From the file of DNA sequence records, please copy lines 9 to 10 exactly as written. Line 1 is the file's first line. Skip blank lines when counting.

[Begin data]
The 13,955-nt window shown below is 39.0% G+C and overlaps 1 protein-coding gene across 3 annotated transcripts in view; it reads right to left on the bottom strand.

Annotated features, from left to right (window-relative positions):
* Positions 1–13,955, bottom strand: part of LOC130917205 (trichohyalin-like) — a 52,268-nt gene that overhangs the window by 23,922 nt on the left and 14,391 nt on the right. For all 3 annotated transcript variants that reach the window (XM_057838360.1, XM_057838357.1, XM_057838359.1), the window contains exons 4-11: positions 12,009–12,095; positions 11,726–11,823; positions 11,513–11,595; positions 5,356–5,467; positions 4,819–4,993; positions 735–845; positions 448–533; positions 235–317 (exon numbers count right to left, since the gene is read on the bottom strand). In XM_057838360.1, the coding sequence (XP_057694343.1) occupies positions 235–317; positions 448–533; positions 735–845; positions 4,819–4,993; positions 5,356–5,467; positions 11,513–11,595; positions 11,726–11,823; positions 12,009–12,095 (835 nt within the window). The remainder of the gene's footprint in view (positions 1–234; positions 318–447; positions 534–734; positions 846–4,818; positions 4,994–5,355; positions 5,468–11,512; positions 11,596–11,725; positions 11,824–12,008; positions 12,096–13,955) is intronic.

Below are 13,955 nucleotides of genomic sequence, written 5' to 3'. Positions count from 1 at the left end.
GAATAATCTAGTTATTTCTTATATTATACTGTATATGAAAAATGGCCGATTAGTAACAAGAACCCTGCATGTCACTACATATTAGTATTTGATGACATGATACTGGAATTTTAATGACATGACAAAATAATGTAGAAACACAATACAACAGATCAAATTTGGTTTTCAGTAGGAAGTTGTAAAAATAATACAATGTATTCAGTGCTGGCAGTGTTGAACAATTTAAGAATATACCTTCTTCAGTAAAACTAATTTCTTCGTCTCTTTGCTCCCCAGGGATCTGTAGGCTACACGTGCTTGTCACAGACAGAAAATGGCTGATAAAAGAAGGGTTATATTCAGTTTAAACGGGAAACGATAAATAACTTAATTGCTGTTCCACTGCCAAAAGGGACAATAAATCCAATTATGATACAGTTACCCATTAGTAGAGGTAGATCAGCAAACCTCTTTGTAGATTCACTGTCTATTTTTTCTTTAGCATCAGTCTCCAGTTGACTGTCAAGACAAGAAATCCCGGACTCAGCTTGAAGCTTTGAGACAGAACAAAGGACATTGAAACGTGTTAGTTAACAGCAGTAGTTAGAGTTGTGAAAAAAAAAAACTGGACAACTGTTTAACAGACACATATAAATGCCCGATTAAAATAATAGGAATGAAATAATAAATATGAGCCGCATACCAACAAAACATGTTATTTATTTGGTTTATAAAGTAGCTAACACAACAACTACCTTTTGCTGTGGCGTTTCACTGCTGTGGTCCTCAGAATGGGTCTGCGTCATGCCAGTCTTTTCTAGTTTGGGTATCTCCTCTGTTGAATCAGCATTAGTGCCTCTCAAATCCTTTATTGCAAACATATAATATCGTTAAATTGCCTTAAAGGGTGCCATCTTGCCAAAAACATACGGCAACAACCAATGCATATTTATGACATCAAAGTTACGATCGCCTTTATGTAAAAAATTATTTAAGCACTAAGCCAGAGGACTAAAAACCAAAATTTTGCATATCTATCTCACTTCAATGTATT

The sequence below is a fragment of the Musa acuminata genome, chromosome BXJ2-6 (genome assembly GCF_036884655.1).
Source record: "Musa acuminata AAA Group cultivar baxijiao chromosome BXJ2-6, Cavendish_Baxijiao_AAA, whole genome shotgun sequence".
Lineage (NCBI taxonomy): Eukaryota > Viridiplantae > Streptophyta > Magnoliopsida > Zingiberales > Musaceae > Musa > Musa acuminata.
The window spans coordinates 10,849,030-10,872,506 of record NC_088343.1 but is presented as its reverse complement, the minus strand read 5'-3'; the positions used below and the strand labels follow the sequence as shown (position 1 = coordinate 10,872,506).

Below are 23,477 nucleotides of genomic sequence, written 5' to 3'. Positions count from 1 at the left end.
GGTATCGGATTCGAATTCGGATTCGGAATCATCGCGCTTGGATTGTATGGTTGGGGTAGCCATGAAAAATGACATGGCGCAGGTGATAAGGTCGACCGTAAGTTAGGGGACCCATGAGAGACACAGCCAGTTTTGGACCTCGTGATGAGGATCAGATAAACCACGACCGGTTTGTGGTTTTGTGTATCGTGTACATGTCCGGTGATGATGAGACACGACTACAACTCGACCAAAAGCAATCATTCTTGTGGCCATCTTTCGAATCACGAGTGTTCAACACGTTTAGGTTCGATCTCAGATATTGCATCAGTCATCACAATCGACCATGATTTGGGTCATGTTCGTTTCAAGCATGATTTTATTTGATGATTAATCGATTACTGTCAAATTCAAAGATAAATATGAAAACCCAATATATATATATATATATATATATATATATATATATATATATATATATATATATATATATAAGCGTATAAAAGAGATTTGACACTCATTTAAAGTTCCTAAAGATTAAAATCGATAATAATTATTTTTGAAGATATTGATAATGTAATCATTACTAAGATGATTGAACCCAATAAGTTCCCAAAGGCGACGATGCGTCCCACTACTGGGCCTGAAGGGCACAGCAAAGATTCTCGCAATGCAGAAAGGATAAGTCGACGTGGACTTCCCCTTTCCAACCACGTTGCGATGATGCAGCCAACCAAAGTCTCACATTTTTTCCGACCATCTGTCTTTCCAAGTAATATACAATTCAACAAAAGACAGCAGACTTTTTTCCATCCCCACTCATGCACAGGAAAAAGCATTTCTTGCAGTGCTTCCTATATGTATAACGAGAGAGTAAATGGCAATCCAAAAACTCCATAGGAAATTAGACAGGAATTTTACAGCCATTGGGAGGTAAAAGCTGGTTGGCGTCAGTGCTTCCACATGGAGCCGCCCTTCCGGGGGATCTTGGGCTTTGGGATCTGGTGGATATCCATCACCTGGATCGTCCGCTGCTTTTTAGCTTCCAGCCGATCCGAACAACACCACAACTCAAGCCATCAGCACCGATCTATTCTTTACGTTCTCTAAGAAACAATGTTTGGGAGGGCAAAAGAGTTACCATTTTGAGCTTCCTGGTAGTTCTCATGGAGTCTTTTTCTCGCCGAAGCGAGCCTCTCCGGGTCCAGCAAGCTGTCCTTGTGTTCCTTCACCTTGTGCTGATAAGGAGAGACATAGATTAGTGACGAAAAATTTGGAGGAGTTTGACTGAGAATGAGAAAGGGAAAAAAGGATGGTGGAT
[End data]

The window spans coordinates 10,849,030-10,872,506 of record NC_088343.1 but is presented as its reverse complement, the minus strand read 5'-3'; the positions used below and the strand labels follow the sequence as shown (position 1 = coordinate 10,872,506).

Below are 23,477 nucleotides of genomic sequence, written 5' to 3'. Positions count from 1 at the left end.